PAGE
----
A Beginner’s Guide to Quarantine
by Lex Gavin | | Posted under
A Beginner’s Guide to Quarantine: How adults can avoid freaking out and focus on supporting young people to not freak out
Quarantine isn’t an experience many of us are familiar with. Maybe you’re trying to keep your kids engaged in learning while tending to their needs in the midst of massive upheaval. Perhaps you are a youth development worker who needs to completely re-imagine your program structure to serve young people remotely. You might just be a person, living through a global pandemic. How are you supposed to handle it all?
1. Take a deep breath
No, really. Take a deep breath, filling your belly instead of just your chest. Exhale slowly.
This is an experience that is stretching and straining all of us in completely unexpected ways. Self-care isn’t selfish (1)— as they say on airplanes, you have to put on your own oxygen mask before you help others. Take an inventory of how to replenish and nourish yourself. Are you getting enough sleep? Drinking enough water? Taking breaks from the news? This all has a cumulative impact on your wellbeing.
If you are struggling and need food, financial support, health care, or other basic needs, stop reading and go to our Resource Guide to find help. These strategies cannot be effective when your fundamental needs aren’t met!
2. Honor the feelings
What is the “right” feeling to have during a global pandemic? It’s normal to feel anxious, scared, irritable, sad, dazed… kids could be acting more clingy than usual, or be withdrawn, or confrontational. We are allowed to be feeling things! Regardless of how much or how little COVID is affecting you, the whole world is experiencing a collective crisis. No one is at their best in a crisis (2). We are grieving— the loss of life, loss of security, of social connection, of our sense of normal. Make space to identify, name, and express our emotions, and to digest the stress that’s all around us. How we soothe anxiety looks different than boredom looks different from grumpiness, and all feelings deserve acknowledgement and respect.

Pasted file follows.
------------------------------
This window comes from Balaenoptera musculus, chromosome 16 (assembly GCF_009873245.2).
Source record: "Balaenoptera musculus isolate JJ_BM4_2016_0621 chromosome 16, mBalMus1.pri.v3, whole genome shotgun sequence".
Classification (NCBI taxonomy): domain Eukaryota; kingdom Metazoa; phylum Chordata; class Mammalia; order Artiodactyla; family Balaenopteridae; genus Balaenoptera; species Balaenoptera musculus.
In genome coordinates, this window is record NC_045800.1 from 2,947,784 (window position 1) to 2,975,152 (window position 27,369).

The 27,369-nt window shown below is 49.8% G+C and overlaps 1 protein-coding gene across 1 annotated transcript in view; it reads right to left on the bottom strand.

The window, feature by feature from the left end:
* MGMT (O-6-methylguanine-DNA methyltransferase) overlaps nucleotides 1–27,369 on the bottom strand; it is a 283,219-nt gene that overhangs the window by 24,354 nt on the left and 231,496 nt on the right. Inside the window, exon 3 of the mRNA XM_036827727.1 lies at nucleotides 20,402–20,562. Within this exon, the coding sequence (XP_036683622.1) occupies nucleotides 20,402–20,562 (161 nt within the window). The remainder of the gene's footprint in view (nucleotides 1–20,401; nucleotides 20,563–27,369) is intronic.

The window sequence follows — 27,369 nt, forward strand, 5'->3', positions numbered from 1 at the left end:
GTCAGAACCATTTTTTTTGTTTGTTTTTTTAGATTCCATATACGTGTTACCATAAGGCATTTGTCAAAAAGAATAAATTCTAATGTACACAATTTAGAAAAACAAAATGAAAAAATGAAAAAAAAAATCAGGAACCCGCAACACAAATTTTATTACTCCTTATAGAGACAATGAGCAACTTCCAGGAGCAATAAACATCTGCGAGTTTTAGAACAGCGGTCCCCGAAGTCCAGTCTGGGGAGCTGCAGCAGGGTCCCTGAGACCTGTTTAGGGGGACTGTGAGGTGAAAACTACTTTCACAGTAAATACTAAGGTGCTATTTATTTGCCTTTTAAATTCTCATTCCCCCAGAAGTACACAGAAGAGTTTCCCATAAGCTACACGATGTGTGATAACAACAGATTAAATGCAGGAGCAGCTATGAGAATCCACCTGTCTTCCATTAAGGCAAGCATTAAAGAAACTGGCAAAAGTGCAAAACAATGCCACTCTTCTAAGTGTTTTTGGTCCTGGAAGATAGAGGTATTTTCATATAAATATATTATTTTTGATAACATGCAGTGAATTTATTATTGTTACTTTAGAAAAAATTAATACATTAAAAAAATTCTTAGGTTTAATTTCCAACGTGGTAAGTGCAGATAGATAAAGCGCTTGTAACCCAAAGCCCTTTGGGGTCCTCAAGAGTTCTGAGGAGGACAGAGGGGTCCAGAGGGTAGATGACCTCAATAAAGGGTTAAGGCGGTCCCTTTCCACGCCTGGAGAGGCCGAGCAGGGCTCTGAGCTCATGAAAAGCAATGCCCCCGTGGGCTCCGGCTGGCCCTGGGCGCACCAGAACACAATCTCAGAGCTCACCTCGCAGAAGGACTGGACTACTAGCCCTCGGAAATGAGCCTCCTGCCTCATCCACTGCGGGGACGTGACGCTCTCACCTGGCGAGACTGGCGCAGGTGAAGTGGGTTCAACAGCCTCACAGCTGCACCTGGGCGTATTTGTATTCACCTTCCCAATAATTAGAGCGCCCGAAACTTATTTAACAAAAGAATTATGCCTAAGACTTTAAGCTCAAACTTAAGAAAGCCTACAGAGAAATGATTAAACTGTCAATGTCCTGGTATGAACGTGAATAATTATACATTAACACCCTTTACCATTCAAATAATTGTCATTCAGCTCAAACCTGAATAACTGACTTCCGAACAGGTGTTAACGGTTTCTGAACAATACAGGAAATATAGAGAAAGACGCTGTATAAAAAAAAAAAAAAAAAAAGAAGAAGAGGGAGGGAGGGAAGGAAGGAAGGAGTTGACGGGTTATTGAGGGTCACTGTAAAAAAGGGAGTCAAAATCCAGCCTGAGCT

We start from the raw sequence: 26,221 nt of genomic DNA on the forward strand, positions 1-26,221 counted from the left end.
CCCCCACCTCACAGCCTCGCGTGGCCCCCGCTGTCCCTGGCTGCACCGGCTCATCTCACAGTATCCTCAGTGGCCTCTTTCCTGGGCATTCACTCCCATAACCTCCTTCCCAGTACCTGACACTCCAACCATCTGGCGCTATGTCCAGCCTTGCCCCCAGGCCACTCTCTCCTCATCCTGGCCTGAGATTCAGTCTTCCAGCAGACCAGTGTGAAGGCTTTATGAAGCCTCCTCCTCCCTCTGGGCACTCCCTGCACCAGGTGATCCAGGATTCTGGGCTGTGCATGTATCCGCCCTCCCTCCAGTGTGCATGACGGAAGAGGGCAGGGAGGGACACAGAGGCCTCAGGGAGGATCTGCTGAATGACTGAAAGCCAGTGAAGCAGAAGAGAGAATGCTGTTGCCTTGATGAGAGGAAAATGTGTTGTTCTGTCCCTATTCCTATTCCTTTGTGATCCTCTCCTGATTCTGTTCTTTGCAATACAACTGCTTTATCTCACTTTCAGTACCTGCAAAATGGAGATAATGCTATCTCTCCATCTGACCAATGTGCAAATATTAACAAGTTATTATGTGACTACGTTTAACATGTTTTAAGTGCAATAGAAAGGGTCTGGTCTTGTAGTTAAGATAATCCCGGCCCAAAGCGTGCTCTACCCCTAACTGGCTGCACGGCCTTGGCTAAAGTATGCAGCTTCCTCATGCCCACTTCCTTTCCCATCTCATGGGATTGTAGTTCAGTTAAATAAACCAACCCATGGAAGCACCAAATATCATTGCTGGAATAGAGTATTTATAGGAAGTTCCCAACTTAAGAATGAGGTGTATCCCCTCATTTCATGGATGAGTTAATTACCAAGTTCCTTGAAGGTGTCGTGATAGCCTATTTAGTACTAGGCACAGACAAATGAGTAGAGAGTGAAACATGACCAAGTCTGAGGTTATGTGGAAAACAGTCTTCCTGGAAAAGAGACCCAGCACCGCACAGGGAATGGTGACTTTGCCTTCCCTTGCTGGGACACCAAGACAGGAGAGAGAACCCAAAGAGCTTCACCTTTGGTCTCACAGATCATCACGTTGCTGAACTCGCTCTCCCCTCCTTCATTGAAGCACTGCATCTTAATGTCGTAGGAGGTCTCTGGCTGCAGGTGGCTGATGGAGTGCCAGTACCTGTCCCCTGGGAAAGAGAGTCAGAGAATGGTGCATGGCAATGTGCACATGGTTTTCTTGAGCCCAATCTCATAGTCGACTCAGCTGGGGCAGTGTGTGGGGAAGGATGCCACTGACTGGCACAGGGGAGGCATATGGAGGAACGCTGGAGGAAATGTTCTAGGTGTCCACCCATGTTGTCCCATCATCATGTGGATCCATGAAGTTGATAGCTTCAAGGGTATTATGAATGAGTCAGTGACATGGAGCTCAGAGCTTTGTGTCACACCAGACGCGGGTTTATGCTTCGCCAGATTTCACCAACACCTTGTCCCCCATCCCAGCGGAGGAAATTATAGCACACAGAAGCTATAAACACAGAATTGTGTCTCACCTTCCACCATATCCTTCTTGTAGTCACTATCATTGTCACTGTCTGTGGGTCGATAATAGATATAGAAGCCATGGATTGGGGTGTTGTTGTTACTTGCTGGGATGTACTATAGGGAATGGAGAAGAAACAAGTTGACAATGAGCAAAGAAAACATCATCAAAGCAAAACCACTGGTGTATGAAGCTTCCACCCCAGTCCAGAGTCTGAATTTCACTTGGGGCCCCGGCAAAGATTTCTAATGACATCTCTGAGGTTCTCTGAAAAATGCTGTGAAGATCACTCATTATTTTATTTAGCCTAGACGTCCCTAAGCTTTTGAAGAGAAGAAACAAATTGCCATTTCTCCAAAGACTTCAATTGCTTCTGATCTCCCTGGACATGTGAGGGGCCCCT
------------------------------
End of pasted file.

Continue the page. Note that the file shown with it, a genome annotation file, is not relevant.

3. Talk openly about coronavirus with young people
A climate of uncertainty and fear becomes even more confusing if we don’t acknowledge it. Kids need to understand what’s happening— and it’s our responsibility to communicate accurate information to them without adding worry or panic. Addressing what we’re all experiencing helps promote trust, and prevents adults from burdening kids with our anxieties. You don’t have to have all the answers, but a willingness to learn together keeps the conversation going.
4. Create predictability
Young people need structure and clear limits in order to thrive (3). This is certainly true under normal circumstances, so it’s even more important when things are Not Normal. Making a schedule can re-establish routine and certainty in all of our lives. It’s ok if your plan isn’t written in calligraphy or doesn’t have every minute scheduled. Start small. Maybe predictability looks like starting every morning with the same TV show, or a quesadilla every day for lunch. Maybe it’s a virtual field trip every Friday, as something to look forward to. Aim for at least one hour outside every day. Make space for lots of rest, which can help us stay emotionally (4) and physically (5) well. Routine doesn’t have to mean regimented.
5. Savor the bright spots
People all across the globe are coming together across geography, language, and culture to help and support each other. Our communities are working tirelessly to make sure our neighbors are cared for. Doctors, nurses, researchers, and scientists are engaged in massive efforts to respond to this medical crisis. Hold on to the good in the world, and in your life. Maybe you’re spending more time cuddling your pets. Maybe the sunset is beautiful this evening. Maybe you belly laughed at something no one else would appreciate. Taking stock of positive things benefits your health (6), and helps balance out our days. We’re all in this together.
More self-care strategies, activities to do with kids, and so much more can be found in our Youth Development Resource Guide. Check it out, and let us know if you are looking for more info on a particular topic. Take good care! You got this!!
1. Why Taking Care of Your Own Well-Being Helps Others - Greater Good Science Center, UC Berkeley
2. Reactions to Crisis and Trauma - Derived from the International Critical Incident Stress Foundation
3. Creating Structures and Rules - Center for Disease Control (also available in Spanish)
4. Dream sleep takes sting out of painful memories - UC Berkeley
5. How Sleep Affects Your Immunity - National Sleep Foundation
6. The Power of Positive Thinking - Johns Hopkins Medicine
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